ESPN published an interesting article today in regards to the Henne vs Sanchez argument. You can see it here: http://insider.espn.go.com/nfl/insider/columns/story?columnist=joyner_kc&id=6616755
I think it goes without saying that the NY Media bias makes the gap wider than it is, in reality. Just going to show that we don't need Henne to make a MAJOR leap to lead us deep into the playoffs. I think Henne CAN be our Super Bowl QB...
Here's the full article for those without ESPN Insider...
There is a train of thought among many football historians that former New York Jets legend Joe Namath doesn't belong in the Hall of Fame.
At some level this looks like a hard case to make. Namath was the first passer to throw for more than 4,000 yards in a season and he piloted his team to maybe the most important Super Bowl win in NFL history.
That caveat being made, there is ample evidence to back the argument for Namath's exclusion. Namath led his teams to the playoffs only two times in his career, and his only playoff wins occurred during the Super Bowl run. In addition, Namath's career won/loss record was below .500 (62-63-4) and his 65.5 career passing rating mark was a middle-of-the-road total for his era.
Whether one agrees or disagrees with this premise, one thing does seem clear: If Namath had played in any city other than New York, the odds that his achievements would have led to a Hall of Fame nomination would have been severely diminished.
These two share many similarities (successful college careers, two-year starters for an AFC East team) but the perceptions of where they are at this point are markedly different.
Sanchez is seen as having a very bright future (Rex Ryan used the word "extraordinary" in his autobiography to describe Sanchez's prospects in the NFL), while Henne has battled recurring rumors that the Dolphins are considering bringing in youngsters and veterans to challenge him for the Miami starting quarterback spot.
The odd thing about this is that there are many reasons to think these two have made an equal amount of progression in their two seasons behind center.
Their cumulative metrics in this time frame certainly do their part to back this claim. Here are Henne and Sanchez's numbers:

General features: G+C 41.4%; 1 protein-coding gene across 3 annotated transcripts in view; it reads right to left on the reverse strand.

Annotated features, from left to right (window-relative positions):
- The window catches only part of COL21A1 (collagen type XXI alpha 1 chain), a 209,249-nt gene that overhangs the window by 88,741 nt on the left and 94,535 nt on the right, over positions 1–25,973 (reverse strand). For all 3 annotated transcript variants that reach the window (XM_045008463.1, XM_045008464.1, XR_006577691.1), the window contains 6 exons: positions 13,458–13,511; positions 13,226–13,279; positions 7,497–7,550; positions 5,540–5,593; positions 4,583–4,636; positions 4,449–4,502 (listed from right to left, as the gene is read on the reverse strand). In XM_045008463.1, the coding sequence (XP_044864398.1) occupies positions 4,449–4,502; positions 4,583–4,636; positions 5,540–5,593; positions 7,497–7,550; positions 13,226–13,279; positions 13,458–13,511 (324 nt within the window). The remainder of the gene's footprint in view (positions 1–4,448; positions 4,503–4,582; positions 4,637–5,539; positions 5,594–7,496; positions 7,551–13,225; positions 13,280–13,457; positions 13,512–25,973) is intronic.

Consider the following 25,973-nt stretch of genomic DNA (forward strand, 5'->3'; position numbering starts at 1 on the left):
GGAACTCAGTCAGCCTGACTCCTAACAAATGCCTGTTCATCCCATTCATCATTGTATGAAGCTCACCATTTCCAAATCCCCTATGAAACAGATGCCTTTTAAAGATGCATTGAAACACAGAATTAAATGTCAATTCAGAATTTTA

|Depth Level||Henne (YPA)||Sanchez (YPA)|
|Short (1-10 yards)||6.2||5.4|
|Medium (11-19 yards)||10.2||10.2|
|Deep (20-29 yards)||7.7||9.3|
|Bomb (30+ yards)||11.9||12.2|
|Vertical (11+ yards)||9.9||10.4|
|Stretch vertical (20+ yards)||9.1||10.7|
|Overall total (all passes)||6.6||6.6|
(Note: These totals include penalty attempts and yardage for infractions such as pass interference, defensive holding, etc.)
Henne leads Sanchez in short passes and equals his total in the medium and overall pass YPA categories. He also isn't far behind Sanchez in vertical or stretch vertical passes.
That last statement is doubly important because of the relative state of their receiving corps. In 2010, Sanchez had the benefit of working with two wide receivers with a history of being in the top 25 in various vertical pass categories (Braylon Edwards and Santonio Holmes).
Henne had no such benefit. Brandon Marshall was brought in to be the Dolphins' top wideout, but catching long passes has never been his strong suit, while Davone Bess and Brian Hartline are possession receivers.
Another area that falls in Henne's favor is the bad decision metric. Bad decisions are defined as when a quarterback makes a mistake with the ball that leads either to a turnover or a near turnover (e.g., dropped interception, fumble recovered by the offense, etc.).
Henne's bad decision rate over the past two seasons is 1.9 percent, placing him in the top 13 in this metric in each of the past two years.
By contrast, Sanchez has had a 3.6 percent bad decision rate, placing him in the bottom six quarterbacks in this category in that same timeframe.
To put this last metric another way, Henne's 1.9 percent rate means he makes a mistake of this nature about once in every 50 passes; Sanchez's 3.6 percent rate means he makes an error like this about once every 28 passes.
In other words, Henne had equal overall YPA production, despite not having a quality vertical threat on his roster. He also accomplished this while making errors at about half of the rate of Sanchez.
If those figures weren't enough, Henne's Dolphins have beaten Sanchez's Jets three out of the four times they have played in the past two years.
This isn't meant to say that Henne is hands down the better quarterback -- he hasn't been in a playoff game, and Sanchez has a 4-2 postseason record, in part because of quality play on his part in many of those contests.
Having said that, the entirety of the Sanchez/Henne comparison says these two aren't anywhere near as far apart in performance as their reputations would indicate. The playoffs account for much of Sanchez's lead here, but playing in New York for maybe the most charismatic coach of our era also goes a long ways toward keeping Sanchez's perceived status level much higher than that of his South Florida division rival.